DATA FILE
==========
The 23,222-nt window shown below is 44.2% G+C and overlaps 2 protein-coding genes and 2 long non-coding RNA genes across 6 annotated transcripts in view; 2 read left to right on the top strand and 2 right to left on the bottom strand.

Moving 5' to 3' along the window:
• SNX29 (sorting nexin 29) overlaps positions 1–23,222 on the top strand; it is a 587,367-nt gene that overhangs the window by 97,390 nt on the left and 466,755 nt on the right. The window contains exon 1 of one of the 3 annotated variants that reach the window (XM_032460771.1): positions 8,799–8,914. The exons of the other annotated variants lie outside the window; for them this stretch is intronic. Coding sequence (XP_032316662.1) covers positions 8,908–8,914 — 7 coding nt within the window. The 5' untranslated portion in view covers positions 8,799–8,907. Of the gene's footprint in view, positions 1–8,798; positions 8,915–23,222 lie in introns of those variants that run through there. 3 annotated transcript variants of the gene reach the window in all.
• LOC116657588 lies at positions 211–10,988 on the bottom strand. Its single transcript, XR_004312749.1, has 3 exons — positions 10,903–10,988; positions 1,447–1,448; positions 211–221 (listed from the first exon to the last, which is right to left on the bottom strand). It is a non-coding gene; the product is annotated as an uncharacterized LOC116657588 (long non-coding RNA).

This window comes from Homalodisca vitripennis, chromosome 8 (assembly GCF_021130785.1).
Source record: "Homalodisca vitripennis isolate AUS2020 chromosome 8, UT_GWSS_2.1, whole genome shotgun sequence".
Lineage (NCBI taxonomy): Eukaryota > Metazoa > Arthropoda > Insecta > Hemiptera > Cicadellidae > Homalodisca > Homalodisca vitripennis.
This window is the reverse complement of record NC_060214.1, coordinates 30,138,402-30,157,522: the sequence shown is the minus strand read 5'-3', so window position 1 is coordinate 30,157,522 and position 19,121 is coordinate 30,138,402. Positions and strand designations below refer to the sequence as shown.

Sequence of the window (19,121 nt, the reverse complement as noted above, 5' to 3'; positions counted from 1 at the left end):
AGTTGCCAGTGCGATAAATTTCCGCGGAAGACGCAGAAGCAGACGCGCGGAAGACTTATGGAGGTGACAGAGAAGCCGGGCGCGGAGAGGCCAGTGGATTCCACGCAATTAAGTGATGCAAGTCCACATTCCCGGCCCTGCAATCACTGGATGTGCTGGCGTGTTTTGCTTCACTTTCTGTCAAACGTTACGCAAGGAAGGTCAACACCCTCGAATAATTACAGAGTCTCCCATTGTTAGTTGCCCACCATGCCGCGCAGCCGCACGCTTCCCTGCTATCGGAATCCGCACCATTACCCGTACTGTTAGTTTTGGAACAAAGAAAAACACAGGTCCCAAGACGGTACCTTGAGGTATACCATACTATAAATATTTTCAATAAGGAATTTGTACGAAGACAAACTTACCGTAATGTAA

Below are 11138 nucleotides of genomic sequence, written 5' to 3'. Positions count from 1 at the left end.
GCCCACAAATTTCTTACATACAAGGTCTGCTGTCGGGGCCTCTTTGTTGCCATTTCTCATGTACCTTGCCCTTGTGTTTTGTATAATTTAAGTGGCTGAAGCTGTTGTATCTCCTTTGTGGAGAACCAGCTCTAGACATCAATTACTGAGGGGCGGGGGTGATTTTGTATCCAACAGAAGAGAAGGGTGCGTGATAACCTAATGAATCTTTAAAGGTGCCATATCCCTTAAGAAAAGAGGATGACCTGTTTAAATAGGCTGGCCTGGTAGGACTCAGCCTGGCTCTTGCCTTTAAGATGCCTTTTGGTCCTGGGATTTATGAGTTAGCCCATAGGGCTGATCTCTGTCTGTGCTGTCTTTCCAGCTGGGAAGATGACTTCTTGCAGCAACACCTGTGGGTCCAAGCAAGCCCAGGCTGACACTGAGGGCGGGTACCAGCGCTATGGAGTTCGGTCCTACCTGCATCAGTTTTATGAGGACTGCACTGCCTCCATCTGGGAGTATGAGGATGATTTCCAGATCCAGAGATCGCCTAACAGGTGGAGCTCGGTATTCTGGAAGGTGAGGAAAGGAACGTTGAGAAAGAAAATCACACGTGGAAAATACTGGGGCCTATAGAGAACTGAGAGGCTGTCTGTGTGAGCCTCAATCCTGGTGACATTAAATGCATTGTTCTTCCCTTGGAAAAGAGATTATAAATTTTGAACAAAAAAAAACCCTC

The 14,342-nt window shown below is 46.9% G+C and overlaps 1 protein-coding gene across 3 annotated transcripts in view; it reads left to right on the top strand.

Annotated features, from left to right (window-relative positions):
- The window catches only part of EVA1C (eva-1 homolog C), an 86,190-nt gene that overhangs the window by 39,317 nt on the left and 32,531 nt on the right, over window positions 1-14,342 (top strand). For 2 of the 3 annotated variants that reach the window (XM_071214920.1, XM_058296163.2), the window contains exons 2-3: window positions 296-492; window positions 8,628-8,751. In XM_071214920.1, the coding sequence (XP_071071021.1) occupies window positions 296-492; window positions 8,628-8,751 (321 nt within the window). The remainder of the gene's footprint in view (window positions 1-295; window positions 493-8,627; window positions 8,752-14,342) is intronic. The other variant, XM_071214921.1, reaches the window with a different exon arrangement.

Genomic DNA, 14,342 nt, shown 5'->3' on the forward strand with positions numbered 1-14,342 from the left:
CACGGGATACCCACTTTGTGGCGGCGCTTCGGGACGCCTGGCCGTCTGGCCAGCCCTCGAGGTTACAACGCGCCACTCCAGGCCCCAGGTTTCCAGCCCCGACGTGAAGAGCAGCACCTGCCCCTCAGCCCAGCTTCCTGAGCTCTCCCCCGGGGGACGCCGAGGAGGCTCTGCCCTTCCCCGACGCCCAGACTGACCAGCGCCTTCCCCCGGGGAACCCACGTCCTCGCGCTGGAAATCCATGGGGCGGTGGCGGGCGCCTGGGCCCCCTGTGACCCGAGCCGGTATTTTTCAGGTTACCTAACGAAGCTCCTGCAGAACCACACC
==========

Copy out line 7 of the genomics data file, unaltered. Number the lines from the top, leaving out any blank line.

Lineage (NCBI taxonomy): Eukaryota > Metazoa > Arthropoda > Insecta > Hemiptera > Cicadellidae > Homalodisca > Homalodisca vitripennis.